When we look back on our teenage years, many of us do so with a mixture of misty-eyed nostalgia and a hefty amount of disbelief.
The reckless capers which punctuated the formative years of the majority of today’s adult population are something which I reflect upon with great satisfaction – largely down to the fact that I find it hard to believe that I actually survived to tell the tale.
The casual approach to both my personal hygiene and safety made for an interesting few years and I am especially grateful for the fact that my teens occurred long before the advent of social media. The digital evidence, if it existed, would be damning.
Much of it was a clichéd existence – a diet of Super Noodles and Double Deckers, the odd dubious relationship and far too much risk-taking but every one of those experiences was invaluable.
Like most of my pals back then, I knew my own mind and at the age of 14, I boldly announced that I wanted to be a reporter – an ambition I achieved a good three months before my 20th birthday.
Like a lot of my young contemporaries I had far too much to say for myself and plenty of opinions which I was happy to share with anyone who would listen. Not much has changed really, has it?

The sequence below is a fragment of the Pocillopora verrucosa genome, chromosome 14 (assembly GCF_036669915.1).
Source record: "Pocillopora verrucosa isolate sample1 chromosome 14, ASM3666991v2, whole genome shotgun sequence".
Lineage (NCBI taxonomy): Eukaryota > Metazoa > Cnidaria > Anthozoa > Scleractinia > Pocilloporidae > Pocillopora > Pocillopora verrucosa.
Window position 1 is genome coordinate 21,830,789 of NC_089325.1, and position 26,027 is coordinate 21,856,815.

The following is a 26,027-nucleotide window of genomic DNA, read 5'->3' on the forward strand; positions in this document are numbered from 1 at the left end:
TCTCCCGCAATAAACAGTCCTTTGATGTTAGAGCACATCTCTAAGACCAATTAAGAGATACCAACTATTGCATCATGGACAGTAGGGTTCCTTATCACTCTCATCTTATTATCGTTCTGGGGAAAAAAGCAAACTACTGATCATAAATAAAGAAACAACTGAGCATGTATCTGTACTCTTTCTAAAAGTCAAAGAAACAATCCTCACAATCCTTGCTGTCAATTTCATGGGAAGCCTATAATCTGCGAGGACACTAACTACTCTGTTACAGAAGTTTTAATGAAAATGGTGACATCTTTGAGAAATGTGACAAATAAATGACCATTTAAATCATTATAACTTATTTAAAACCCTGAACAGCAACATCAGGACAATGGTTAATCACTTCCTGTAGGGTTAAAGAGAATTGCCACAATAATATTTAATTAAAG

Which is why I have found the current argument about whether or not 16 and 17-year-olds should be allowed to vote in this country so perplexing. A move by opposition politicians to lower the current minimum voting age by two years was last week thwarted by Conservative MPs, who prevented a vote taking place in parliament by effectively ‘talking it out’.
Tory opponents to the proposal argued that under-18s lack ‘the political knowledge or maturity required’ to make an informed decision at the ballot box.
I have heard that old chestnut trotted out quite a lot in recent days, mainly from those over 50 who seem to be spooked by the prospect of allowing another 1.5million teens the opportunity to exercise a basic democratic right, fearing that they would all vote for Jeremy Corbyn.
Firstly, it wouldn’t even occur to huge numbers of teenagers to register their right to vote, let alone dragging themselves away from the Xbox to get down to the polling station, and who says anybody who is young enough to name three Taylor Swift songs is necessarily a raging socialist?
But it is the notion that 16 and 17-year-olds should be prevented from voting because they may not understand the complexities of politics or the issues which elected members tackle on a daily basis which has given me the biggest laugh of the week.
If we stopped people voting on the basis that they don’t have the knowledge to do so, then I would suggest that future electoral turnouts would be no higher than 10 per cent, such is the general level of ignorance among huge swathes of the population.
But thankfully, there are very few restrictions, other than age, on who can cast a vote. The big complaint about the youth of any generation is that they are too busy enjoying themselves rather than making any sort of contribution to society.
We can start by engaging them in democracy much earlier than we do.